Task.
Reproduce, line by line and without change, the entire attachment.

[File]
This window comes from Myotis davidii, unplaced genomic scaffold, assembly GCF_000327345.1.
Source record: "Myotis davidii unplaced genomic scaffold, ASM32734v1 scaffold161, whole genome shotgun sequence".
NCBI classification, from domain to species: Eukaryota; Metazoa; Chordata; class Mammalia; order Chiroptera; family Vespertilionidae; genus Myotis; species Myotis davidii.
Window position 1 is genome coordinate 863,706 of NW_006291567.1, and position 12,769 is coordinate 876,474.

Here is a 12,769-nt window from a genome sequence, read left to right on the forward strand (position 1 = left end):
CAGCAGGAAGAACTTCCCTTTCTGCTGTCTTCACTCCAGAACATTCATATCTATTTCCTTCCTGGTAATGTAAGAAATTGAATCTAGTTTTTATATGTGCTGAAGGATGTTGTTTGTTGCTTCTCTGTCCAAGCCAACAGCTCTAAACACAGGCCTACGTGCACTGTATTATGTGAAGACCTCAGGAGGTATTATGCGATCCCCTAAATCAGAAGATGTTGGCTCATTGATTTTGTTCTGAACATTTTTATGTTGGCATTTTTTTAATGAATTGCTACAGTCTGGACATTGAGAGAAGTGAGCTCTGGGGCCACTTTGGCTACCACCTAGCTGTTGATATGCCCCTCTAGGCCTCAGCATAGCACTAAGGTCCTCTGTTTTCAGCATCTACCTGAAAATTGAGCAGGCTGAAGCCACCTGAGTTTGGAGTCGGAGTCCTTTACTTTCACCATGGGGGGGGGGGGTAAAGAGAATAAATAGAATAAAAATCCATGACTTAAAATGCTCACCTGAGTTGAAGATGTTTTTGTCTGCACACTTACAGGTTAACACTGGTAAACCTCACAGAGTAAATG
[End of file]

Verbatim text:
This window comes from Myotis davidii, unplaced genomic scaffold, assembly GCF_000327345.1.
Source record: "Myotis davidii unplaced genomic scaffold, ASM32734v1 scaffold161, whole genome shotgun sequence".
NCBI classification, from domain to species: Eukaryota; Metazoa; Chordata; class Mammalia; order Chiroptera; family Vespertilionidae; genus Myotis; species Myotis davidii.
Window position 1 is genome coordinate 863,706 of NW_006291567.1, and position 12,769 is coordinate 876,474.

Here is a 12,769-nt window from a genome sequence, read left to right on the forward strand (position 1 = left end):
CAGCAGGAAGAACTTCCCTTTCTGCTGTCTTCACTCCAGAACATTCATATCTATTTCCTTCCTGGTAATGTAAGAAATTGAATCTAGTTTTTATATGTGCTGAAGGATGTTGTTTGTTGCTTCTCTGTCCAAGCCAACAGCTCTAAACACAGGCCTACGTGCACTGTATTATGTGAAGACCTCAGGAGGTATTATGCGATCCCCTAAATCAGAAGATGTTGGCTCATTGATTTTGTTCTGAACATTTTTATGTTGGCATTTTTTTAATGAATTGCTACAGTCTGGACATTGAGAGAAGTGAGCTCTGGGGCCACTTTGGCTACCACCTAGCTGTTGATATGCCCCTCTAGGCCTCAGCATAGCACTAAGGTCCTCTGTTTTCAGCATCTACCTGAAAATTGAGCAGGCTGAAGCCACCTGAGTTTGGAGTCGGAGTCCTTTACTTTCACCATGGGGGGGGGGGGTAAAGAGAATAAATAGAATAAAAATCCATGACTTAAAATGCTCACCTGAGTTGAAGATGTTTTTGTCTGCACACTTACAGGTTAACACTGGTAAACCTCACAGAGTAAATG